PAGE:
‘Supersonic,’ with its mix of 90s-influenced musical content and discussion-invoking lyrical content proves in the end to be a wise opener for Soul Asylum’s latest full-length studio recording. It proves to be just as wise of an addition to the album in whole. As with the album’s opener the main reason for this is the song’s musical content. The song’s musical content boasts a full-on 90s alt-rock groove that is sure to get audiences moving. It might come across as an odd comparison to some, but in this critic’s own view, the groove in question actually conjures thoughts of King’s X. Audiences that are familiar with King’s X will likely agree when they hear this song for themselves. In regards to the song’s lyrical content, it is just as interesting. The song comes across as a social commentary of sorts as Pirner sings, “Everybody knows/Anything goes/We were only trying to have a good time/Livin’ while you learn/You’ll get your turn/We were only living with the one line/When you point the finger/Do you often find it pointed back at you/When you look at the mirror/Do you wonder who is looking back at you?” He goes on to sing in the song’s chorus “This is what we’re dealing/This is what we’re dealing with.” As if that isn’t enough proof of that interpretation, Pirner sings in the song’s second verse, “Every move you make/Is like a slitherin’ snake/Winding up the coil/Wastin’ your time/I don’t know what you heard/This is absurd/Trying to set yourself up for the last time.” Pirner comes across, in considering both verses, and the song’s short, simple chorus, as making a statement about someone that is not the best type of person by any means. It’s as if he is commenting on those people who act one way in a situation but in reality are rather quick to blame others anytime something bad happens and who refuse to accept responsibility for anything. Again, that is just this critic’s own take on this song. So it is not meant to be taken as the only interpretation. It is just the starting point for discussions on the song’s lyrical content. Regardless of wrong or right, Pirner has once again presented a song in its lyrical content alone that proves to be another good addition to Soul Asylum’s new album. And together with ‘Supersonic’ both songs together strengthen this album in whole even more. Of course the two songs together are not the album’s only songs nor are they the only good additions to this record. The album’s title track, which comes late in the album’s run, is just as impressive of an addition to the album as those songs.
Both ‘Supersonic’ and ‘Dealing’ are prime examples of what makes Change of Fortune a solid return for Soul Asylum and a record that any of the band’s fans should hear at least once. As impressive as both songs are in the overall picture of the album, they are not the only good examples of what makes this record worth hearing. The album’s title track, which serves as the album’s penultimate composition, is another piece that proves the album’s worth. Its musical content is a good starting point in the discussion as to why. ‘Change of Fortune’s’ musical makeup presents a semi-bluesy groove a la Lenny Kravitz that will have listeners moving just as easily as any of the album’s other songs, including those already noted here. The song’s lyrical content adds a whole other element to the song that when coupled with that infectious groove makes the song in whole a piece that is one of the album’s most standout moments. What makes the song’s lyrical content so notable is the ways that it can be interpreted. There is some material that makes it come across as a song centered on a couple’s meeting and relationship issues. At another point it seems to have something of a social commentary turn once again. Yet the song’s chorus segments seem to hint otherwise. Considering this it is sure to have audiences listening perhaps closer than at any other point in this record. Together with ‘Supersonic’ and ‘Dealing,’ all three songs are equally certain to have audiences listening and talking. And they are hardly the only pieces from this album that could be cited as examples of what makes this record worth hearing, too. Every one of the songs not noted here will each have listeners talking just as much. All things considered, the fact that Change of Fortune could have listeners so closely engaged shows that it could very well be the turning point in the band’s fortunes in its decades-long history.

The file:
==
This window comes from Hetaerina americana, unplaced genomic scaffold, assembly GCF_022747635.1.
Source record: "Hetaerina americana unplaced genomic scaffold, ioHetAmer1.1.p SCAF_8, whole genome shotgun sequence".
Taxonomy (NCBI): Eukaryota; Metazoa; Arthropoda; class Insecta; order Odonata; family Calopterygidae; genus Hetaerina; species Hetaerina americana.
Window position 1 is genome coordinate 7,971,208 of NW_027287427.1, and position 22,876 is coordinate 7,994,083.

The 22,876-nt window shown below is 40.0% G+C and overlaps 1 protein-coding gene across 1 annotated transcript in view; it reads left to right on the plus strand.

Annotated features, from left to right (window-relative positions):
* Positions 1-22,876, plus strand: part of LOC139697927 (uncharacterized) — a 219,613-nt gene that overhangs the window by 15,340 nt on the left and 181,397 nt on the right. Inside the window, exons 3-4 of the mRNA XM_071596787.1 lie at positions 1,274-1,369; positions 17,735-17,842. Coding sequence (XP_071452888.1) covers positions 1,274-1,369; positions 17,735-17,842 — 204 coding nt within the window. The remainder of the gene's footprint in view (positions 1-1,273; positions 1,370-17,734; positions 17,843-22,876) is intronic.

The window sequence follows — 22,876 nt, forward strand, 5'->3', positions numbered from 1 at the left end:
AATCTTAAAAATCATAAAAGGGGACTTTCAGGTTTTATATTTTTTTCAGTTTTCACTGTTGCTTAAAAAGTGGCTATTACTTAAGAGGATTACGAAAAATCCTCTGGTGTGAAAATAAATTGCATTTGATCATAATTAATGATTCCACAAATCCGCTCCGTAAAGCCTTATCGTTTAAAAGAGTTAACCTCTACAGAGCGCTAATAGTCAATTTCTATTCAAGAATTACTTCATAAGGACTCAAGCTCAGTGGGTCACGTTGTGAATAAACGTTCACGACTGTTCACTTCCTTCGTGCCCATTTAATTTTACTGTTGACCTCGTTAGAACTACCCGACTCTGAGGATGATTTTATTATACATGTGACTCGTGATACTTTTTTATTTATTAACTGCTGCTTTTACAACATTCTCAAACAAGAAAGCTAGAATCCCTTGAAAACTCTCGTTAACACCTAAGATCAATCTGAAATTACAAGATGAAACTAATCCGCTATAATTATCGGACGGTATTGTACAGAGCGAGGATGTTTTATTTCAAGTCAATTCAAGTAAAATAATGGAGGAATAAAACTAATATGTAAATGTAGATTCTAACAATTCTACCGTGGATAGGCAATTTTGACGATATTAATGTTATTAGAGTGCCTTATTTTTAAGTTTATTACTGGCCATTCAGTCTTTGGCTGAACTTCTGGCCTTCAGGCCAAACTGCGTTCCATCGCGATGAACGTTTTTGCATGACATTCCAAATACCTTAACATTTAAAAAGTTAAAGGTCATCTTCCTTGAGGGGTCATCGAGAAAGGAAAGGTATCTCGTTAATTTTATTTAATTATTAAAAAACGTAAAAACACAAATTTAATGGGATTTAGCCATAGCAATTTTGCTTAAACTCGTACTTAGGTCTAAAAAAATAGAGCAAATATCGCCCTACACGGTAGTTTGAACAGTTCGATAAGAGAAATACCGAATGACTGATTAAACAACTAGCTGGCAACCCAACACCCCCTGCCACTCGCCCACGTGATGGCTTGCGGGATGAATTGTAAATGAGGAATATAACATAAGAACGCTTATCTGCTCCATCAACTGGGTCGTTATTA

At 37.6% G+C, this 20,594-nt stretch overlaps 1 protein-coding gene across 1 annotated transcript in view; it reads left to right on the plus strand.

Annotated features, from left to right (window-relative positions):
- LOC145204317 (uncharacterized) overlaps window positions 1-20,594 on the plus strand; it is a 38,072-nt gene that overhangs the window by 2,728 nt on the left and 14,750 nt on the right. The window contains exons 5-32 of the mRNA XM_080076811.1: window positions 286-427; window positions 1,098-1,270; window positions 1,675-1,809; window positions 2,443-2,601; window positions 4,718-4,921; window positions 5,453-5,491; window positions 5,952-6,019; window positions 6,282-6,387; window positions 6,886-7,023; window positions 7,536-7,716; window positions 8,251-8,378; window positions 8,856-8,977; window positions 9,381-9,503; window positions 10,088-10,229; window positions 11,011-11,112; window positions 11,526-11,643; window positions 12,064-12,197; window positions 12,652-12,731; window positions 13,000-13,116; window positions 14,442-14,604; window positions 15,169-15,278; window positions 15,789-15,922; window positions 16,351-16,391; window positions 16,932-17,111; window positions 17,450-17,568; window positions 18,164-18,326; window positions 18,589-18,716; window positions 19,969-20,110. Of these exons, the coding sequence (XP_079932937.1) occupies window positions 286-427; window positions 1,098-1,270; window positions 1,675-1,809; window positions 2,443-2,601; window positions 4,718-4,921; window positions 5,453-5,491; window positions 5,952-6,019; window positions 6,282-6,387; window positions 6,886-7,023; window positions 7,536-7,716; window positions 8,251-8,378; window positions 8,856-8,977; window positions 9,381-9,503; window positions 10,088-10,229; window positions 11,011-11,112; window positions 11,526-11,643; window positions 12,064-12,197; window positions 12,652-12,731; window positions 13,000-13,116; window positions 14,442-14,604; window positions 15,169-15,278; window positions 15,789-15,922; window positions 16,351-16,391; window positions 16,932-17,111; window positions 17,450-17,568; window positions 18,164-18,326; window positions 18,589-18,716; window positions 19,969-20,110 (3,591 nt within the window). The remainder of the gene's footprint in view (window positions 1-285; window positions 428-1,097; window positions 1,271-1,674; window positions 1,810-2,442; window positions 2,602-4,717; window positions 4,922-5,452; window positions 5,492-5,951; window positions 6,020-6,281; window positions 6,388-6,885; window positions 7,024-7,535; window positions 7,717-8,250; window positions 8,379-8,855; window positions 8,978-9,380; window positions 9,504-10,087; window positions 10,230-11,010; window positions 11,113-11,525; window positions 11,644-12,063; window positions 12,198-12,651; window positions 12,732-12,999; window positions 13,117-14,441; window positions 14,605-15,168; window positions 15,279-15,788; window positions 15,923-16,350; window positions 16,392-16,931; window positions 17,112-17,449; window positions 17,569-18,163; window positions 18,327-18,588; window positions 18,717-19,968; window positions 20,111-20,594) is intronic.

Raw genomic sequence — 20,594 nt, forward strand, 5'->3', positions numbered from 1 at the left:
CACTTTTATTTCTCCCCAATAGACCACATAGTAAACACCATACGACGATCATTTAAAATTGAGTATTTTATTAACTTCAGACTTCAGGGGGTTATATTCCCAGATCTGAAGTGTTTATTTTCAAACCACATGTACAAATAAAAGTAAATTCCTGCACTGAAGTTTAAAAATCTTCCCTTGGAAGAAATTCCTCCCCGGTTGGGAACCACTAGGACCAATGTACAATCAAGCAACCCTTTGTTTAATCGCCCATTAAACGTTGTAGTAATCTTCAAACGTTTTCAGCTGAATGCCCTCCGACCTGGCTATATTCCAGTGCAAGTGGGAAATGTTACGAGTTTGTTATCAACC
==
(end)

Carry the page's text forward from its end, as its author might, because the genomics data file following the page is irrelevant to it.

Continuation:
Soul Asylum’s eleventh full-length studio recording is a welcome new return for the veteran alt-rock band. Fans old and new alike will agree with that sentiment when they hear this record for themselves. That is thanks to the mix of the album’s classic 90s sound in its musical content and the equally interesting lyrical content in each of the album’s songs. The combination of both elements together over the course of the album’s twelve songs and thirty-nine minutes will keep listeners completely engaged from beginning to end. That is evident not just in the songs noted here but in every one of the album’s songs. Regardless of audiences’ familiarity with Soul Asylum’s body of work, every listener will agree to all of this in hearing this record. In doing so, they will also agree that this record is not just a welcome return for the band but a record that every Soul Asylum fan should hear at least once. It will be available Friday, March 18th in stores and online. More information on Change of Fortune is available online now along with all of Soul Asylum’s latest news and tour updates at: